the courts that we can't do this, we can do it." There's
a certain amount of resistance to the notion that law
enforcement should be respectful of First and Fourth
Amendment rights in contexts that haven't been
addressed by the courts. They expect the adversarial
process to resolve any tricky rights issues over the long
run, resulting in guidelines for them to follow.

The problem is that, while they usually try to be
sticklers about the rules that already have been laid
down, they tend to "push the envelope" in gray areas
like computer-crime searches and seizures. Not until
case law clearly establishes the rights of computer
owners and users will this problem be resolved.

MAROTTA: What are the issues in the Prodi case?

KAPOR: Although EFF is not involved at the moment
in any activities directly relating to the Prodigy dispute,
we believe that the dispute touches some basic issues
with which we are very concerned, and that it illustrates
the potential dangers of allowing private entities such as
large corporations to control or even set the tone for the
market for online electronic services.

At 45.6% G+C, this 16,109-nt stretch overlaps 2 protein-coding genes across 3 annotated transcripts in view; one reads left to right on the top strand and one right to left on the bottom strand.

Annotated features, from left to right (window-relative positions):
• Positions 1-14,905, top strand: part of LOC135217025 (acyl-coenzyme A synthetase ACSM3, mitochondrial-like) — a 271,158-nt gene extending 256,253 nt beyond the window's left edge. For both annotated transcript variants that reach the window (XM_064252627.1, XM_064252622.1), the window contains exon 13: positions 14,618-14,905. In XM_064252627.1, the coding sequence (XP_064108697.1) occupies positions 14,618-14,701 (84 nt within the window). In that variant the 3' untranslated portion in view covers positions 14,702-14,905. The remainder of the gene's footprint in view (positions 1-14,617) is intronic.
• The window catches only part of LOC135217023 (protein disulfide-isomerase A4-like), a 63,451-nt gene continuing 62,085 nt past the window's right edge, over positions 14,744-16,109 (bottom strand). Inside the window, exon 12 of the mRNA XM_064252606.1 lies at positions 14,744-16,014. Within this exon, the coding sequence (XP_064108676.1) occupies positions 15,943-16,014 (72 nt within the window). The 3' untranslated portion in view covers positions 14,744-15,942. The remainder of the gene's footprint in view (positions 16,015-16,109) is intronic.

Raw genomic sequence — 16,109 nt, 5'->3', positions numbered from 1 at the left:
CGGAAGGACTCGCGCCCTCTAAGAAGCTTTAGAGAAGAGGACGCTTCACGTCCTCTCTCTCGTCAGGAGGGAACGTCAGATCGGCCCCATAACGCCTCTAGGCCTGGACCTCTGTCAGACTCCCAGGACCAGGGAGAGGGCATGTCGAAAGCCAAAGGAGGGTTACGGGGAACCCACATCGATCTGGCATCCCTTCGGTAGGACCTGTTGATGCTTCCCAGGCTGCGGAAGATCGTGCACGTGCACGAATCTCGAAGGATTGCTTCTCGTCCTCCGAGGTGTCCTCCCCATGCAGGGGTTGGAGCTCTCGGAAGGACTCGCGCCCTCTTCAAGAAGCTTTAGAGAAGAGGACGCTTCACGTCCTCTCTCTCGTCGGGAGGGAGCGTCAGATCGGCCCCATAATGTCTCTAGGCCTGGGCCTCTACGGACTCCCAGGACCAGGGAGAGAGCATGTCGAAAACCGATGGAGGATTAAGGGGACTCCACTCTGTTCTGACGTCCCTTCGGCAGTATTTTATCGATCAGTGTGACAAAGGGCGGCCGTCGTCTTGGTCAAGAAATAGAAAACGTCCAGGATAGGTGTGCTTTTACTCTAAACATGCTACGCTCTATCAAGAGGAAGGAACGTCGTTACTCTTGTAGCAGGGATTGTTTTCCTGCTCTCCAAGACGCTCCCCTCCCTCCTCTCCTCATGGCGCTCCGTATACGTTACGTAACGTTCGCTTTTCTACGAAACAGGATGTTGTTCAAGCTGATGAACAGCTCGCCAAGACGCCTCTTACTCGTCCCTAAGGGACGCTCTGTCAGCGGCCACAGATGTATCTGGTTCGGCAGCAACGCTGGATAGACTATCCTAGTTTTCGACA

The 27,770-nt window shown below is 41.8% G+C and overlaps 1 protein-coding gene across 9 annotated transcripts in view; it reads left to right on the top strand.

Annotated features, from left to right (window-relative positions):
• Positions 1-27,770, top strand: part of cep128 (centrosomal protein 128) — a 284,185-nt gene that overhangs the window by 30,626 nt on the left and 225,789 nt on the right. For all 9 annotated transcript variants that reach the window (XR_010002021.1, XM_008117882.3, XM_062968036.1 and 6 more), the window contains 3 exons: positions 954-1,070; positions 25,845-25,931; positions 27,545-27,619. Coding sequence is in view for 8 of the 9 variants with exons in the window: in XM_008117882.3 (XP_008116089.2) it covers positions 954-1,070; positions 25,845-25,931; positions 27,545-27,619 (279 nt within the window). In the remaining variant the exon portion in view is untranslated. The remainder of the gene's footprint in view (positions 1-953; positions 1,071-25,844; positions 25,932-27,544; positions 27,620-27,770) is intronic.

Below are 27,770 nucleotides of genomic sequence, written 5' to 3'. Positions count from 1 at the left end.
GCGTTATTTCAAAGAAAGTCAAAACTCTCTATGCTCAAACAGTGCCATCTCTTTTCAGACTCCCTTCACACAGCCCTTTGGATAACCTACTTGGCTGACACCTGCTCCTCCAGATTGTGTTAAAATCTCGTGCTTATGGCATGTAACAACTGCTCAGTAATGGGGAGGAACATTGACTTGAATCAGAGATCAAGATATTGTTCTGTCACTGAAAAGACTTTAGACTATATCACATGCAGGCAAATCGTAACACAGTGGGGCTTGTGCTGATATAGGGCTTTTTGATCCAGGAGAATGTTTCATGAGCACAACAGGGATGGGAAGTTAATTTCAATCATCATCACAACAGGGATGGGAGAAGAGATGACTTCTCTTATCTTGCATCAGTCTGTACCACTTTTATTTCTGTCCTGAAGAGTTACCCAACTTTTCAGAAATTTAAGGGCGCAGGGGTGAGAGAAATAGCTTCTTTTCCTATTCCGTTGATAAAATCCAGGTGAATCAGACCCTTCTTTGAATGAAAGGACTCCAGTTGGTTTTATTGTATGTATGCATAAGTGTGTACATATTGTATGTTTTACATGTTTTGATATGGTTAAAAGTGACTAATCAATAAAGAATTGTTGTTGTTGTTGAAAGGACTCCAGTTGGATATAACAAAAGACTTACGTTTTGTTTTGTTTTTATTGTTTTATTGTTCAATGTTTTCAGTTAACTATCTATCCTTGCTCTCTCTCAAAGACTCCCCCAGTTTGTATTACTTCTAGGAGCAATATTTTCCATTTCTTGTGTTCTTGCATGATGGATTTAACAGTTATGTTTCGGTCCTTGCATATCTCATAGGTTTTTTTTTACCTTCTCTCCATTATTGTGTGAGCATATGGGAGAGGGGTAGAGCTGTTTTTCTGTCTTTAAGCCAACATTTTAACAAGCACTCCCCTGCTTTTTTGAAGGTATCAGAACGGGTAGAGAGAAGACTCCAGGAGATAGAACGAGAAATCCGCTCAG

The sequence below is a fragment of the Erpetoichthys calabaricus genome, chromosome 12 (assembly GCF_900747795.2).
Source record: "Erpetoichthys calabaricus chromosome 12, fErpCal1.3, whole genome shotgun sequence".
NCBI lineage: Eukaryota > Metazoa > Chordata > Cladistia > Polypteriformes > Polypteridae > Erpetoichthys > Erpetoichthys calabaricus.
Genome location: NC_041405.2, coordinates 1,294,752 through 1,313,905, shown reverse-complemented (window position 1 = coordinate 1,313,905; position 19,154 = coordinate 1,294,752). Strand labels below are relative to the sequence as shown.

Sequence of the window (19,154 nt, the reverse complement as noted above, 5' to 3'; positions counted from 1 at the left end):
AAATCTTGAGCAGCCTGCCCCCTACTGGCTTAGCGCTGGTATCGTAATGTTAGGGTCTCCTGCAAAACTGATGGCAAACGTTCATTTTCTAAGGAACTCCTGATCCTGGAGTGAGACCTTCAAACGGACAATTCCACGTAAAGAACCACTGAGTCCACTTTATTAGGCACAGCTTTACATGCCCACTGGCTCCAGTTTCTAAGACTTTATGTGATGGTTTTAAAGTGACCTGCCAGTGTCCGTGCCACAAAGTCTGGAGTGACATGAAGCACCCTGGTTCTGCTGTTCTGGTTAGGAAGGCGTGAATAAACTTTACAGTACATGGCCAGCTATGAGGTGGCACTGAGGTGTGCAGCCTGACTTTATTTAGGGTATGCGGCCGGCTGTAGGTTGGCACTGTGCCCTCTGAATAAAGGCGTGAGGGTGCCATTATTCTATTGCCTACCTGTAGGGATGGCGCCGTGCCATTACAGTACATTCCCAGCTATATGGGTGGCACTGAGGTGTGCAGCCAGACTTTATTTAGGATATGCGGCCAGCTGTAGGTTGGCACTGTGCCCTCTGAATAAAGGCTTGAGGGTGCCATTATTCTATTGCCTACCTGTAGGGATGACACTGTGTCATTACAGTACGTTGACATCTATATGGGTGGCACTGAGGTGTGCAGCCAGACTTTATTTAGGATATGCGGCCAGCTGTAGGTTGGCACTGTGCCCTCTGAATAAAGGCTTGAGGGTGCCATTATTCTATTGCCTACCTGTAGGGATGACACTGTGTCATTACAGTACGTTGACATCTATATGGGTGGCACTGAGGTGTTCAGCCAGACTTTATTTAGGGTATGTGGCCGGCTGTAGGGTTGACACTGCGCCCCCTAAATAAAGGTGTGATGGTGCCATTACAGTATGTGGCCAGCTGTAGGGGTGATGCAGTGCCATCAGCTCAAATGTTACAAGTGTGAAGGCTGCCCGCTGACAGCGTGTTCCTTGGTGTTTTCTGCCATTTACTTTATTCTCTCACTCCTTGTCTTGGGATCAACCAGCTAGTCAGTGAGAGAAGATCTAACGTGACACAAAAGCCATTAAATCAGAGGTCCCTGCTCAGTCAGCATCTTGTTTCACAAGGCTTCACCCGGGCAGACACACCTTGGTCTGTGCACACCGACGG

Prodigy management has hired editors 'with journal-
istic backgrounds" to review messages for suitability
before they are allowed to be publicly posted. The mem-
ber agreement allows the management to limit public
discussions of topics and to edit postings of individual
rnembers for obscenity or illegal content... or for any-
thing else, at Prodigy's discretion.

The result of this broad management prerogative?
One member is reported to have had his posting about
population problems in Catholic countries censored,
presumably out of the editors' fear that Catholic users
would be offended. More significantly, some whole
discussion topics, including a debate between Christian
fundamentalists and gay activists, have been removed
without warning from thc conferences.

The initial solution to the censorship problem was
simple: Take the discussions to e-mail. Prodigy users
began to rely on a mailing-list feature of the program to
continue their (now-uncensored) discussions. But soon
a crisis had brewed. The Prodigy users who had been
told to take their no-longer-welcome public discussions
to e-mail were now being told that they wouldn't be
able to use Ihe e-mail service at the flat rate any longer.